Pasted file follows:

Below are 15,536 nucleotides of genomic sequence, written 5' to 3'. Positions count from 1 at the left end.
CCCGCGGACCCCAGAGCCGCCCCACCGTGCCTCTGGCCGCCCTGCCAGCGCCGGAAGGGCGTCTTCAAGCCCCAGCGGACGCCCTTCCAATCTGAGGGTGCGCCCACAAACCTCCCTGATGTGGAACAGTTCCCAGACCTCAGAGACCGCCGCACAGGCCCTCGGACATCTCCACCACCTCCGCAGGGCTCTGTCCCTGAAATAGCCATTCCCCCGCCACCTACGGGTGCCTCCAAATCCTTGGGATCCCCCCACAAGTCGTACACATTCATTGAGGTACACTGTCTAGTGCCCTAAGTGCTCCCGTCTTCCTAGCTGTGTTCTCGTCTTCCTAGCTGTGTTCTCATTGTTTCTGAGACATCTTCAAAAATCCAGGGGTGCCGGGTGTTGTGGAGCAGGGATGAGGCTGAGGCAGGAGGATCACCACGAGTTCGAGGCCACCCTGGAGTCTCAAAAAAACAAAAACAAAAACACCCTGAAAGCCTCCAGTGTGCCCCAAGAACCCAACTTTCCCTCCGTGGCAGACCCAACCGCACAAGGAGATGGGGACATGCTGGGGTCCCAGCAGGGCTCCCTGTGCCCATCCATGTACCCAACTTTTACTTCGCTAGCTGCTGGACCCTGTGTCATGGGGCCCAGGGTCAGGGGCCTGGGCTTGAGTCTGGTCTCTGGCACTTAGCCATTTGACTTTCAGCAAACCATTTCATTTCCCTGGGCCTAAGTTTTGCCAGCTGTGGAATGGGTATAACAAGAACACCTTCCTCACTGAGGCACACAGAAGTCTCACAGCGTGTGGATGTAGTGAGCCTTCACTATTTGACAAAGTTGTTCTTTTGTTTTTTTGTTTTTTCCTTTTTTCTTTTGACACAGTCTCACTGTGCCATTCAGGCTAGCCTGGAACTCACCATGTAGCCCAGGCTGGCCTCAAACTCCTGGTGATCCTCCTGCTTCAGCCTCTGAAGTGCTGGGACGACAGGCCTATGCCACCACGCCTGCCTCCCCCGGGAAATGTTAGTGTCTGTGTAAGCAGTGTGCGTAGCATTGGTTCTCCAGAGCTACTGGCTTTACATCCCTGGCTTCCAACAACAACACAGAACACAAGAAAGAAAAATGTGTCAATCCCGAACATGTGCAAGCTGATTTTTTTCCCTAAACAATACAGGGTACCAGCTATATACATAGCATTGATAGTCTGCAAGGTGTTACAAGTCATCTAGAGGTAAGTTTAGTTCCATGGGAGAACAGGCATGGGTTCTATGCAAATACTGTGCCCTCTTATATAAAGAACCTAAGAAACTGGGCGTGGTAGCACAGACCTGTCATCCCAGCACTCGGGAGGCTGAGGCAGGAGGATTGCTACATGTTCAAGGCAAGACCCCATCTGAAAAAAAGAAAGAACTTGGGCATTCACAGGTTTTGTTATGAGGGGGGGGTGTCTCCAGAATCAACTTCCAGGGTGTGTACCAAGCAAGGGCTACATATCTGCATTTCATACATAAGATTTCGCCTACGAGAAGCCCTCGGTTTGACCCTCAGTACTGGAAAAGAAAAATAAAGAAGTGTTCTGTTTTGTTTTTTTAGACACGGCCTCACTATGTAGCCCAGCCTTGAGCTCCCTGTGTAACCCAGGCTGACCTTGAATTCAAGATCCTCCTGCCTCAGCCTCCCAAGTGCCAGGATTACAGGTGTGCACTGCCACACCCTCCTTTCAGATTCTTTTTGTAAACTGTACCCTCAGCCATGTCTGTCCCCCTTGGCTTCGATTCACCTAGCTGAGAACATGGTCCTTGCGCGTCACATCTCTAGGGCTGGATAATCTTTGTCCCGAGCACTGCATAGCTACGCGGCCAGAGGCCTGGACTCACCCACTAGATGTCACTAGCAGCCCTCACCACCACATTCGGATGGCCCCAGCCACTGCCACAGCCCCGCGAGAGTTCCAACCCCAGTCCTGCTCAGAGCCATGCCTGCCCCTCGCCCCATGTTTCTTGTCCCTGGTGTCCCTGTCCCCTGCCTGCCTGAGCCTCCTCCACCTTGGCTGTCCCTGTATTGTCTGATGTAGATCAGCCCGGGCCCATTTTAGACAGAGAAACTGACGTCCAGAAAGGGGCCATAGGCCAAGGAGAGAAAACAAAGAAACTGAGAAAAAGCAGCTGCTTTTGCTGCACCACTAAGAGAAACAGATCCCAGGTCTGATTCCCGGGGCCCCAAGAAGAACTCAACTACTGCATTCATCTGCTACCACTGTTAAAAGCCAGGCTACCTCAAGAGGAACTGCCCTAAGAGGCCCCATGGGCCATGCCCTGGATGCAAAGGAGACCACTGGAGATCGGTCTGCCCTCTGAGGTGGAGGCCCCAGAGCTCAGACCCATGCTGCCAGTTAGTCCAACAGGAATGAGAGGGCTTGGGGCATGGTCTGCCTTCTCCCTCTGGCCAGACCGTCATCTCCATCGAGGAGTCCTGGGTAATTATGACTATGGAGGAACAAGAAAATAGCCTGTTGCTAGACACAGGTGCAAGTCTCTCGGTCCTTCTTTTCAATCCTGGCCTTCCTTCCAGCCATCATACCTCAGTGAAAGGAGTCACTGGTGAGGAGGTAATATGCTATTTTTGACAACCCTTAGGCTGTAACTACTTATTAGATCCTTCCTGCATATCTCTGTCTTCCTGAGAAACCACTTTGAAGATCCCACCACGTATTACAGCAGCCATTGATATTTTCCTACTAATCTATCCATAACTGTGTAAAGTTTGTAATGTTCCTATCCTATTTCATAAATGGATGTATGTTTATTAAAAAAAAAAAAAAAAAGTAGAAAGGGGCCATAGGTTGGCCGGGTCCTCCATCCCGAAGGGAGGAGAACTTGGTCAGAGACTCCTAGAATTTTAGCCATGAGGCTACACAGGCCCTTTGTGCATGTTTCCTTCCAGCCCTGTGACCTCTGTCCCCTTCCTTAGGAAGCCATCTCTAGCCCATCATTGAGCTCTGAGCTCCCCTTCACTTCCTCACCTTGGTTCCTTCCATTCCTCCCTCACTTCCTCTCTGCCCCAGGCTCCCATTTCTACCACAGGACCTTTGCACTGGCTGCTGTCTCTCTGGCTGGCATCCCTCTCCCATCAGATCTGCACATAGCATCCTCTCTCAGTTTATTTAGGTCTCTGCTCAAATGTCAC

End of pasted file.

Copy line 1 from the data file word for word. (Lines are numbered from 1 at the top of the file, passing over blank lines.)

Below are 15,536 nucleotides of genomic sequence, written 5' to 3'. Positions count from 1 at the left end.